From Beetlejuice to Batman to Birdman: the actor on superheroes, astonish roles and his second act
The thick black curl that helped stimulate Michael Keaton seem so manic in all those 1980 s slapsticks, and which he then tore at as a tormented Bruce Wayne in Tim Burton’s Batman movies, are long gone; but the satyr-like eyes are unchanged. As he walks into a London hotel room on a grey Saturday morning, holding a cup of coffee, he appears strikingly different from “the mens” I have expended four decades watching on screen: he has the trimming, spry construct of a wiry woodsman rather than a 66 -year-old actor, thanks to half a lifetime spent in rural Montana, angling and hunting. His stroll is reminiscent of a rooster’s strut, with his chest puffed out and a bouncing on his toes; that swagger we ensure in 2014′ s Birdman, for which Keaton won a Golden Globe as the eponymous former superhero performer, was not a put one over, it turns out.
” Hadley, huh? My niece is called Hadley ,” he says, shaking my hand, and embarks on a winding digression about Ernest Hemingway, whose first spouse was called Hadley, and various Hemingway descendants whom Keaton has fulfilled over the years, and do I know them( I do not ), and how I really ought to meet them. So was his niece named after Hadley Hemingway, I manage to ask.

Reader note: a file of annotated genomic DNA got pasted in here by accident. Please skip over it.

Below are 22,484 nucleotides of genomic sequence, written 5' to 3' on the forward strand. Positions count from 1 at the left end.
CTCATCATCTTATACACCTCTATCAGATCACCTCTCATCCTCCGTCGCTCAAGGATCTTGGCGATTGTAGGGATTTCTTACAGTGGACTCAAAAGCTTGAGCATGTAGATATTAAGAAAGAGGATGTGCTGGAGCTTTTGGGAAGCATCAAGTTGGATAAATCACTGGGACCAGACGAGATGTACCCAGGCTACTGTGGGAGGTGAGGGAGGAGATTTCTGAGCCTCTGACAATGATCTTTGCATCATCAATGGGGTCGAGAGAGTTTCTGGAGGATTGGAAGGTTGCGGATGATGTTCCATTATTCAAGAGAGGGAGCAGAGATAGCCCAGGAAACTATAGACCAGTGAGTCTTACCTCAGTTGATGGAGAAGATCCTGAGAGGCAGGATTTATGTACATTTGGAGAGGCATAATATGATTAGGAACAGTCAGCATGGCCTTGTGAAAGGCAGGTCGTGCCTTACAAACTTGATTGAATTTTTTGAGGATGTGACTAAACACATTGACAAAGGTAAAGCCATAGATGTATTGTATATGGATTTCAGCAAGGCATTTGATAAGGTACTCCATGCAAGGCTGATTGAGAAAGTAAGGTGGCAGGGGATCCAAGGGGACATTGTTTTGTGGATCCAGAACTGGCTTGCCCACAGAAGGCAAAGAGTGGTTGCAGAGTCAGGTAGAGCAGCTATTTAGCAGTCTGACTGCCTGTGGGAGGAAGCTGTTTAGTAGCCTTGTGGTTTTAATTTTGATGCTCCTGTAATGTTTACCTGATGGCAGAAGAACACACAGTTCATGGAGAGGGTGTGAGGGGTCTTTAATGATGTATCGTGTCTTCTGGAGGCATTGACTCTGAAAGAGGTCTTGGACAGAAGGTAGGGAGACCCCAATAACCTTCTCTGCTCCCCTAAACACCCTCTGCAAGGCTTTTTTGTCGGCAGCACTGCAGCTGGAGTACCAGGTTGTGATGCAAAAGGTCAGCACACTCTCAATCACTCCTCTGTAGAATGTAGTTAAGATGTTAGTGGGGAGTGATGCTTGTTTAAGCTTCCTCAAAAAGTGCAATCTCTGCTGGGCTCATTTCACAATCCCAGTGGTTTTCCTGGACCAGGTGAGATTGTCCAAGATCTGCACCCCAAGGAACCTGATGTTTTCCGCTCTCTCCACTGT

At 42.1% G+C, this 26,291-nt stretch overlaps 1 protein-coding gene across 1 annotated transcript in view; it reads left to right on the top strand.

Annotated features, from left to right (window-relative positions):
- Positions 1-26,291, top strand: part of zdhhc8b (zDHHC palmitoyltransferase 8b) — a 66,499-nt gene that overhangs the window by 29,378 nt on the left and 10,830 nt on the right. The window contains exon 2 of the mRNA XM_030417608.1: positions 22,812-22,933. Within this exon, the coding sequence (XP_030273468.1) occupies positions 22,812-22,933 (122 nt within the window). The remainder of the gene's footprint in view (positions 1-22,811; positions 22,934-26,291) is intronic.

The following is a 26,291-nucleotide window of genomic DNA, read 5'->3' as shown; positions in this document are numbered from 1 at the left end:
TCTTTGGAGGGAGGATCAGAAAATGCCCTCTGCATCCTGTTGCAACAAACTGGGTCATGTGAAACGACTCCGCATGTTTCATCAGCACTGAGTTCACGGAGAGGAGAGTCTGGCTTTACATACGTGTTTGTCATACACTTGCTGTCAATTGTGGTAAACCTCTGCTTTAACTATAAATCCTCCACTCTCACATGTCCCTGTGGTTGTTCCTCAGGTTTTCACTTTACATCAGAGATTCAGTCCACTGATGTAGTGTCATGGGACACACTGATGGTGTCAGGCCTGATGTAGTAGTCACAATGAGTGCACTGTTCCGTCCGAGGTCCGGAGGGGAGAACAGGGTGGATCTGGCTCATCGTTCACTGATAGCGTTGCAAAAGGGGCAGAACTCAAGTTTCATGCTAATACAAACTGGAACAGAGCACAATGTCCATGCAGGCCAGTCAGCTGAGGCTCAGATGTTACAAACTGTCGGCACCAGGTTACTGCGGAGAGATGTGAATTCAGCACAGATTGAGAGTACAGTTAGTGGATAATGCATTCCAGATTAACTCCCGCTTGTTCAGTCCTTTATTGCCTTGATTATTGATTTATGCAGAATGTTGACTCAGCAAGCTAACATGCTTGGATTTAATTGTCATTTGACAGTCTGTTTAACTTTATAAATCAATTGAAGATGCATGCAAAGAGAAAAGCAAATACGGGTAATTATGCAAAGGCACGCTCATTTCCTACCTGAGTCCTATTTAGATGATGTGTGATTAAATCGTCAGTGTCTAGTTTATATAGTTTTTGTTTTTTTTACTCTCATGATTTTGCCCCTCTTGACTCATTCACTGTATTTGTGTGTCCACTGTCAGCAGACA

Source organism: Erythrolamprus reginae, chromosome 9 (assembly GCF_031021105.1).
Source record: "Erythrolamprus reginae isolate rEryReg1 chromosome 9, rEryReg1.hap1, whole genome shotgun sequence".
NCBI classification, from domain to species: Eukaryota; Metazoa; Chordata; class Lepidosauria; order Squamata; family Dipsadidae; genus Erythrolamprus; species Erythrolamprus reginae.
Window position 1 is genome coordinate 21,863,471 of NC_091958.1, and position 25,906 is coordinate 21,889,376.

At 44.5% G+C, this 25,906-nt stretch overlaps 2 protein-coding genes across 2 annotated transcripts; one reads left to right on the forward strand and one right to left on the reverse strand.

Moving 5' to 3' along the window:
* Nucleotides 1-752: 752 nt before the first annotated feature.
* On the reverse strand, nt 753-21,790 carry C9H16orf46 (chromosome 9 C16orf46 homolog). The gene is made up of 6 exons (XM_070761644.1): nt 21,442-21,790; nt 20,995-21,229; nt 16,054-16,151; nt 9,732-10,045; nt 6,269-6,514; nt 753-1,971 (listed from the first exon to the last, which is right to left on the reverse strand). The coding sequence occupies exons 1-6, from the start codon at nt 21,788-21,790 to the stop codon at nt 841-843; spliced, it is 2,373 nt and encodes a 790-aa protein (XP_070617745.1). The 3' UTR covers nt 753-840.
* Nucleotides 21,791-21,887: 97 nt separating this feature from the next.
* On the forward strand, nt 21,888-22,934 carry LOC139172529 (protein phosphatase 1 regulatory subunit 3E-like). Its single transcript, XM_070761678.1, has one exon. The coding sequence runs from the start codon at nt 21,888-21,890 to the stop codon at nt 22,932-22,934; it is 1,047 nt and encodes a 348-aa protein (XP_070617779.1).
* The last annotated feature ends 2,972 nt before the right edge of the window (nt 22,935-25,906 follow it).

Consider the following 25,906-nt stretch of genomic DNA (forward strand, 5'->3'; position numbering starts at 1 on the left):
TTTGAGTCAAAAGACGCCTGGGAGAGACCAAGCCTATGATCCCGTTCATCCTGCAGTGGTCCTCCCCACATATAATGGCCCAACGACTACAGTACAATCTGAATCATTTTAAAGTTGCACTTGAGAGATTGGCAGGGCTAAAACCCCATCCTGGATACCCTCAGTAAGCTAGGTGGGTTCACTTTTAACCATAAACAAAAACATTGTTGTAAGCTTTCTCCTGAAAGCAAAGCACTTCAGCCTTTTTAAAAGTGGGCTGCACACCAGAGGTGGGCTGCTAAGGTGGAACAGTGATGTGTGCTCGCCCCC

” Huh? Oh no, I just think her mommy liked the name ,” he says, and he’s off again, talking about everything from whether or not he’s a liberal( he is, mostly) to why climate change shouldn’t be politicised. Keaton is not a straight Q& A kind of guy; his approach to conversation is a little like his eyebrows, looping in memorable and unexpected directions.
He has made a career out of taking the unpredictable road: you can never guess his next role, and then he never plays it the route you’d expect. In his breakthrough movie, 1983′ s Mr Mom, Keaton played a stay-at-home father at a time when such a idea was almost unheard of, and he played him as a human who has no notion how to do any of the stereotypically masculine undertakings around the house; when asked if he’s rewiring the house with 220 volts, Keaton adlibbed,” 220, 221, whatever it takes “. He was the dazzlingly frenetic lead in Tim Burton’s Beetlejuice, a largely improvised performance opposite fellow ghosts Alec Baldwin and Geena Davis. With Burton again, he played Batman as a conflicted nerd, rather than a grinning muscle man. In Birdman, he plays an actor so neurotic, he aims up operating through Manhattan in his underwear.
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